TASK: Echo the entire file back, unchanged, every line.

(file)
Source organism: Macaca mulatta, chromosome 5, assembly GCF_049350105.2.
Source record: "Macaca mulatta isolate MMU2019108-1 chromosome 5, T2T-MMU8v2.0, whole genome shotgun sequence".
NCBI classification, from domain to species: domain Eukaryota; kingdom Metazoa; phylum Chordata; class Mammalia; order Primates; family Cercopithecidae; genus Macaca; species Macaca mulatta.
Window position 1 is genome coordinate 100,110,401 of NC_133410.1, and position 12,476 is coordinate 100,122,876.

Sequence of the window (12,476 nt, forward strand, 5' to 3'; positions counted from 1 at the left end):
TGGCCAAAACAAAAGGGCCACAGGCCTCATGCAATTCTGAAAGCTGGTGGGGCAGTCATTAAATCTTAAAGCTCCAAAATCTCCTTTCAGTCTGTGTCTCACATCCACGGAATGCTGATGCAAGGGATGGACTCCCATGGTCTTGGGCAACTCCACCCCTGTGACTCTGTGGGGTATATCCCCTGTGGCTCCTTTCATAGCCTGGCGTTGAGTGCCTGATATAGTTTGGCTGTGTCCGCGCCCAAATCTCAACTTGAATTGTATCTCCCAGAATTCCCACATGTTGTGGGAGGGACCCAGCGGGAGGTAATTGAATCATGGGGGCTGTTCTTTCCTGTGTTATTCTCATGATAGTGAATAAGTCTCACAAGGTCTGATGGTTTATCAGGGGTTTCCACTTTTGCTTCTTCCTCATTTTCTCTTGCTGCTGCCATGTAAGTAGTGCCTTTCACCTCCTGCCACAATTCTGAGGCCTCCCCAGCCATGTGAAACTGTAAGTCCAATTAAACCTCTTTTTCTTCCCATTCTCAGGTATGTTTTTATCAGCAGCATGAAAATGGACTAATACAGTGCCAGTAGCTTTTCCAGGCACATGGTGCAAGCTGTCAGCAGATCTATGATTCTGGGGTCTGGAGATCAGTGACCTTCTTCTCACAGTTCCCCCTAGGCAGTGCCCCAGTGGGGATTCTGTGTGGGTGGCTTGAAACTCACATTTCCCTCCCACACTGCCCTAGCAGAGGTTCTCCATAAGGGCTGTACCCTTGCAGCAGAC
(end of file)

Source organism: Macaca mulatta, chromosome 5, assembly GCF_049350105.2.
Source record: "Macaca mulatta isolate MMU2019108-1 chromosome 5, T2T-MMU8v2.0, whole genome shotgun sequence".
NCBI classification, from domain to species: domain Eukaryota; kingdom Metazoa; phylum Chordata; class Mammalia; order Primates; family Cercopithecidae; genus Macaca; species Macaca mulatta.
Window position 1 is genome coordinate 100,110,401 of NC_133410.1, and position 12,476 is coordinate 100,122,876.

Sequence of the window (12,476 nt, forward strand, 5' to 3'; positions counted from 1 at the left end):
TGGCCAAAACAAAAGGGCCACAGGCCTCATGCAATTCTGAAAGCTGGTGGGGCAGTCATTAAATCTTAAAGCTCCAAAATCTCCTTTCAGTCTGTGTCTCACATCCACGGAATGCTGATGCAAGGGATGGACTCCCATGGTCTTGGGCAACTCCACCCCTGTGACTCTGTGGGGTATATCCCCTGTGGCTCCTTTCATAGCCTGGCGTTGAGTGCCTGATATAGTTTGGCTGTGTCCGCGCCCAAATCTCAACTTGAATTGTATCTCCCAGAATTCCCACATGTTGTGGGAGGGACCCAGCGGGAGGTAATTGAATCATGGGGGCTGTTCTTTCCTGTGTTATTCTCATGATAGTGAATAAGTCTCACAAGGTCTGATGGTTTATCAGGGGTTTCCACTTTTGCTTCTTCCTCATTTTCTCTTGCTGCTGCCATGTAAGTAGTGCCTTTCACCTCCTGCCACAATTCTGAGGCCTCCCCAGCCATGTGAAACTGTAAGTCCAATTAAACCTCTTTTTCTTCCCATTCTCAGGTATGTTTTTATCAGCAGCATGAAAATGGACTAATACAGTGCCAGTAGCTTTTCCAGGCACATGGTGCAAGCTGTCAGCAGATCTATGATTCTGGGGTCTGGAGATCAGTGACCTTCTTCTCACAGTTCCCCCTAGGCAGTGCCCCAGTGGGGATTCTGTGTGGGTGGCTTGAAACTCACATTTCCCTCCCACACTGCCCTAGCAGAGGTTCTCCATAAGGGCTGTACCCTTGCAGCAGAC